The Future of SharePoint from a CIO
By Sallie Wright, CIO, Fulton County Georgia
Since the launch in 2001, I have seen Microsoft SharePoint™ evolve into a major component of the IT infrastructure. The humble and quirky beginnings are now ancient history with SharePoint becoming an enterprise level solution operating in countless government agencies, businesses and charities. While SharePoint has several great features needed for the future of any organization, there is still a lot of room for improvement. As a CIO, I continuously look ahead to set a vision and plan for serving my users. This article is my opinion and ideas of the future of SharePoint.
Access from any device (desktop/laptop/tablet/ mobile) is improving, however the experience should dramatically improve into the “App” based world. One of the key drivers of acceptance is the user experience and specifically the mobile experience will be first and foremost in use. I constantly hear that IT must support “any device at any time.” I believe it is our job to support “any user on any device at any time.” Never forget the importance of the person you are serving.
All technology partners who want to be competitive in the future must have investments and strategies to stay up to date and be forward thinking
SharePoint will evolve to all devices, even those we don’t have yet—think about the future of wearables, Google Glass, voice recognition improvements, etc. Over the years I have used SharePoint, the tool has improved its out of the box functionality with templates to facilitate “time to market.” The amount of time it takes an IT organization to implement processes and designs has decreased, but I am confident this can and will improve. Who better to develop and implement the process than the actual team that wants it implemented? Like a coach, I want to have my IT organization on the sideline providing guidance and encouraging our customers to execute their vision. I believe SharePoint will be fully used and managed by business users and not need technology professionals for creation, management or support.
However, IT still has a responsibility to inform its business users of the full breadth of capabilities of the platform. While the more pedestrian web and document management capabilities are well known, few business users are aware of the more advanced capabilities of SharePoint with respect to compliance, document retention policies, advanced business intelligence and analytics, ability to integrate with line-of-business databases, and reporting. Exploiting these features can reduce overall operating costs by potentially eliminating or reducing redundant tools, and also drive greater adoption of the SharePoint platform by demonstrating its diversity and breadth of functionality.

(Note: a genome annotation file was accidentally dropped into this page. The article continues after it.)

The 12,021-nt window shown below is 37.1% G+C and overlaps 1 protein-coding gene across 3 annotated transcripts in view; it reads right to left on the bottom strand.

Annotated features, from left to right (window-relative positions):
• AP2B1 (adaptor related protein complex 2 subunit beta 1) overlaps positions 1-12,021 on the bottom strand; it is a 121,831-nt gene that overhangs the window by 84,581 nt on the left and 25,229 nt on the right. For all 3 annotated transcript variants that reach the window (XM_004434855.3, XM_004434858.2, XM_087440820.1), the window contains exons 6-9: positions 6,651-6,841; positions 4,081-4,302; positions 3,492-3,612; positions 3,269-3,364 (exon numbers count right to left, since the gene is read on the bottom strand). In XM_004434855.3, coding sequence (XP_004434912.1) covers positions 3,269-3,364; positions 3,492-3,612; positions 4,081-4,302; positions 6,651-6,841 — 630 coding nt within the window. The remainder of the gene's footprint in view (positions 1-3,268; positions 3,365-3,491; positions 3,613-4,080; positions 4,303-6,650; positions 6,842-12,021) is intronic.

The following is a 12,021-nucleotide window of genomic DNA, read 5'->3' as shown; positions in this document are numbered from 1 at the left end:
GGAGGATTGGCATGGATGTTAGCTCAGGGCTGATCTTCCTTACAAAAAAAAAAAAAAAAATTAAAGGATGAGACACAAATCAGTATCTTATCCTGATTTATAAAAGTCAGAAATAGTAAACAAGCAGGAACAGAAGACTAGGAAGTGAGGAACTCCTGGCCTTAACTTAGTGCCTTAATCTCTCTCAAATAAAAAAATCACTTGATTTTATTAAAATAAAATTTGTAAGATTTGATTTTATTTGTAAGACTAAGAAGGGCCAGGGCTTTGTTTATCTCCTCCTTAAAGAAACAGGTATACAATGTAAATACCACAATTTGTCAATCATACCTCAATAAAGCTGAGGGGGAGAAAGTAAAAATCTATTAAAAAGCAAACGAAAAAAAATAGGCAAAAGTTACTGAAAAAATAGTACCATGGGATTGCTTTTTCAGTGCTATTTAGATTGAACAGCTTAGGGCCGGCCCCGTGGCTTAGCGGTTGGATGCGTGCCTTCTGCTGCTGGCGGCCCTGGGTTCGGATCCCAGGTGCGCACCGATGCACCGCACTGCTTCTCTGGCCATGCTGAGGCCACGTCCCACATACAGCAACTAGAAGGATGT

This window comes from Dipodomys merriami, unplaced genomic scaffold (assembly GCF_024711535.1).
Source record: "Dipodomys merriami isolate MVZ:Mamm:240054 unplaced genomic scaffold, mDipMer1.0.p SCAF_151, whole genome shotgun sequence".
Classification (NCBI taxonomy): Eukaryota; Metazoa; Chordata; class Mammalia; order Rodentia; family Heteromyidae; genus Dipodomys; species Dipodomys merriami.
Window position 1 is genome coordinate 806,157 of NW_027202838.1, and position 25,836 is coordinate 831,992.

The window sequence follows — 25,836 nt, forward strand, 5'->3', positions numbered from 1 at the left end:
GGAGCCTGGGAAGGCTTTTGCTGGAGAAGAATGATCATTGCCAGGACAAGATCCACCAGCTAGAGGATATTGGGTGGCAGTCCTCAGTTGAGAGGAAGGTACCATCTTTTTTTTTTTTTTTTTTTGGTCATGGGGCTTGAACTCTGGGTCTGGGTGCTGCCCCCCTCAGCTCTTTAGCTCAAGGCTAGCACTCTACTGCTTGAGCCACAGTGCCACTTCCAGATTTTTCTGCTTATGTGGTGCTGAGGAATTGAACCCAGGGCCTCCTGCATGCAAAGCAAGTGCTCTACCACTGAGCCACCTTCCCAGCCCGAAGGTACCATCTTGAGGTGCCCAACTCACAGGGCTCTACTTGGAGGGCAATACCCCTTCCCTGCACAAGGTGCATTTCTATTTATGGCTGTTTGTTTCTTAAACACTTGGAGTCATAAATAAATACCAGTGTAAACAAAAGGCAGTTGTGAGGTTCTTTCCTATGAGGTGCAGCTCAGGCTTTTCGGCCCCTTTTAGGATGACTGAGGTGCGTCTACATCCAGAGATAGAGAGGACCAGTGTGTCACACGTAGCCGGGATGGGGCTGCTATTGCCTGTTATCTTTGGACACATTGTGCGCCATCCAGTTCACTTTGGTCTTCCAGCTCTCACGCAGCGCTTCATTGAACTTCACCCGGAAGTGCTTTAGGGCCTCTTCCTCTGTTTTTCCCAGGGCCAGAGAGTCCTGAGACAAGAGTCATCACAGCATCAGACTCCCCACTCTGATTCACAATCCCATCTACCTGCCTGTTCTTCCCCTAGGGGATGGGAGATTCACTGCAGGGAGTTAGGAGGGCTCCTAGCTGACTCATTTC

The days of laptops being turned in at a physical IT helpdesk for upgrades are over, so I am happy to see the Microsoft suite of tools, including SharePoint, move to a cloud based system where I only pay for what I use, not licenses based on projections or an audit. I must be able to provide new functionality to my existing tools without impacting my customers’ daily work schedule. I also need to allow the residents of Fulton County to gather information, submit information, and accomplish their tasks easily from their devices in their homes, places of work, or wherever they happen to be. SharePoint allows me to do all this today as new features and functionality are released.
Of course, there are some key technology issues we must continue to support in the IT world including compliance, data encryption and security, capital versus operating costs, backup storage and location (domestic versus international), etc. All technology partners who want to be competitive in the future must have investments and strategies to stay up to date and be forward thinking.
In summary, I predict a strong future for SharePoint with it becoming more nimble and evolving the way we do business and leading the industry as it changes.